Chủ Nhật, 13 tháng 10, 2013

Presbyopia – Symptoms, Surgery, Correction, Treatment, Causes,Tests

Presbyopia – Symptoms, Surgery, Correction, Treatment, Causes,Tests

What is Presbyopia?


This is the slow and steady loss of the eyes’ ability to actively focus on objects that are nearby – is a clue that an individual has gotten to middle age. It is a very natural, but often annoying portion of becoming older. Presbyopia normally starts being noticeable in the 40s and continues getting worse until around the age of 60.








Individuals might become mindful of this condition when they start needing to hold books or magazines at arm’s length in order to read. If an individual is nearsighted, they might temporarily be able to manage presbyopia by reading without glasses.


A simple exam of the eyes will confirm presbyopia. It can be corrected with reading glasses that are nonprescription or prescription or contact lenses. Surgery is also another option.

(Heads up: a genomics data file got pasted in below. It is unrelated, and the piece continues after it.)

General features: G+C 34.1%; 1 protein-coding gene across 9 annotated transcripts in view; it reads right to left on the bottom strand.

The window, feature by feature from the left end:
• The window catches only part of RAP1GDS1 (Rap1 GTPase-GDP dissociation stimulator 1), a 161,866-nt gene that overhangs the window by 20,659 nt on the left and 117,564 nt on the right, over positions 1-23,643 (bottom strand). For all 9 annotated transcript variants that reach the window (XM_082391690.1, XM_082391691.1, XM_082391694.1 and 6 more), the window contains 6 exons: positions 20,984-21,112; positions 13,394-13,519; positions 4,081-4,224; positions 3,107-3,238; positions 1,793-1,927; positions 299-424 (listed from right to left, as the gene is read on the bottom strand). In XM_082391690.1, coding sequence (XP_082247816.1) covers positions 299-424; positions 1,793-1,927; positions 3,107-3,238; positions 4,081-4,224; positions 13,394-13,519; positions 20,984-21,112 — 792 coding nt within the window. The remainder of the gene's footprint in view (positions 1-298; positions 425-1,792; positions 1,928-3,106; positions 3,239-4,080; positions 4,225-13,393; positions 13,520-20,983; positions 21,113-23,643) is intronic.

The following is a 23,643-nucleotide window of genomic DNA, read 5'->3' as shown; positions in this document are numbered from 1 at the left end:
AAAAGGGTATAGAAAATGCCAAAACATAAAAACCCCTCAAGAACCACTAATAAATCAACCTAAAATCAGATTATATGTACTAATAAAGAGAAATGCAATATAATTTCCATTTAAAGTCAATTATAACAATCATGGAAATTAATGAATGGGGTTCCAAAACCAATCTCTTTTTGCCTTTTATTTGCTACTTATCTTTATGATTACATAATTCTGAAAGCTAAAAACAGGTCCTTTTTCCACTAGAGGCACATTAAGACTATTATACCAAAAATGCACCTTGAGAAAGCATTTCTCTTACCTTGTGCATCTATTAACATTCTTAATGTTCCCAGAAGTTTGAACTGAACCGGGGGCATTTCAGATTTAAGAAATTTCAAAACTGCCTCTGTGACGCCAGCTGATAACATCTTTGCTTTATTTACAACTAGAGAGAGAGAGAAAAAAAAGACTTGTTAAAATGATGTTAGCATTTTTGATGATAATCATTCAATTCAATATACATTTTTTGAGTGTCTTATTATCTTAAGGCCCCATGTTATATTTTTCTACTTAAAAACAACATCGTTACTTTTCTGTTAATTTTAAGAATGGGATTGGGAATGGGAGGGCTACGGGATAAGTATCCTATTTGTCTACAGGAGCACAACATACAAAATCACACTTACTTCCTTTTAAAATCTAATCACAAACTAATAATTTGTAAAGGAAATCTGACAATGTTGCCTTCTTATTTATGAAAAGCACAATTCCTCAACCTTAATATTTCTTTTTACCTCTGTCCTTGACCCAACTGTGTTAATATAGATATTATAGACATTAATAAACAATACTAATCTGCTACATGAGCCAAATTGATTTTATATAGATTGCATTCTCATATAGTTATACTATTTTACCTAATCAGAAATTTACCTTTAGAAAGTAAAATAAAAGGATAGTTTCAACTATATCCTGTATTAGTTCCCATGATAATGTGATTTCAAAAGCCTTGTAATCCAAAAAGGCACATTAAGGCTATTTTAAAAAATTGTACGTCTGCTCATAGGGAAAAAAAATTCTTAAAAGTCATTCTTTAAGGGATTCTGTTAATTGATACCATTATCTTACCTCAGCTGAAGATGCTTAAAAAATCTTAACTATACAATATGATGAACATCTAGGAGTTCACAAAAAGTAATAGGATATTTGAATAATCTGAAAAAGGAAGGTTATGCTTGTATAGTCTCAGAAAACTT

Presbyopia Symptoms


Presbyopia normally gradually develops, over years. Individuals may first recognize these symptoms and signs:



  • Blurred vision at normal distance for reading

  • Inclination to hold reading resources further away in order to make the printed material clearer

  • Headaches or eyestrain after close work or reading


If an individual is having problems with close work or difficulties reading, or if close up vision is blurry and stopping an individual from enjoying activities which are normal, see the eye doctor. She or he can decide whether an individual has presbyopia and recommend options.


Presbyopia Causes


Presbyopia occurs because the lens of the eyes become hardened, which happens with age. As the lens start to become less supple, it may no more be able to adjust shapes and images that are close-up appear unfocused.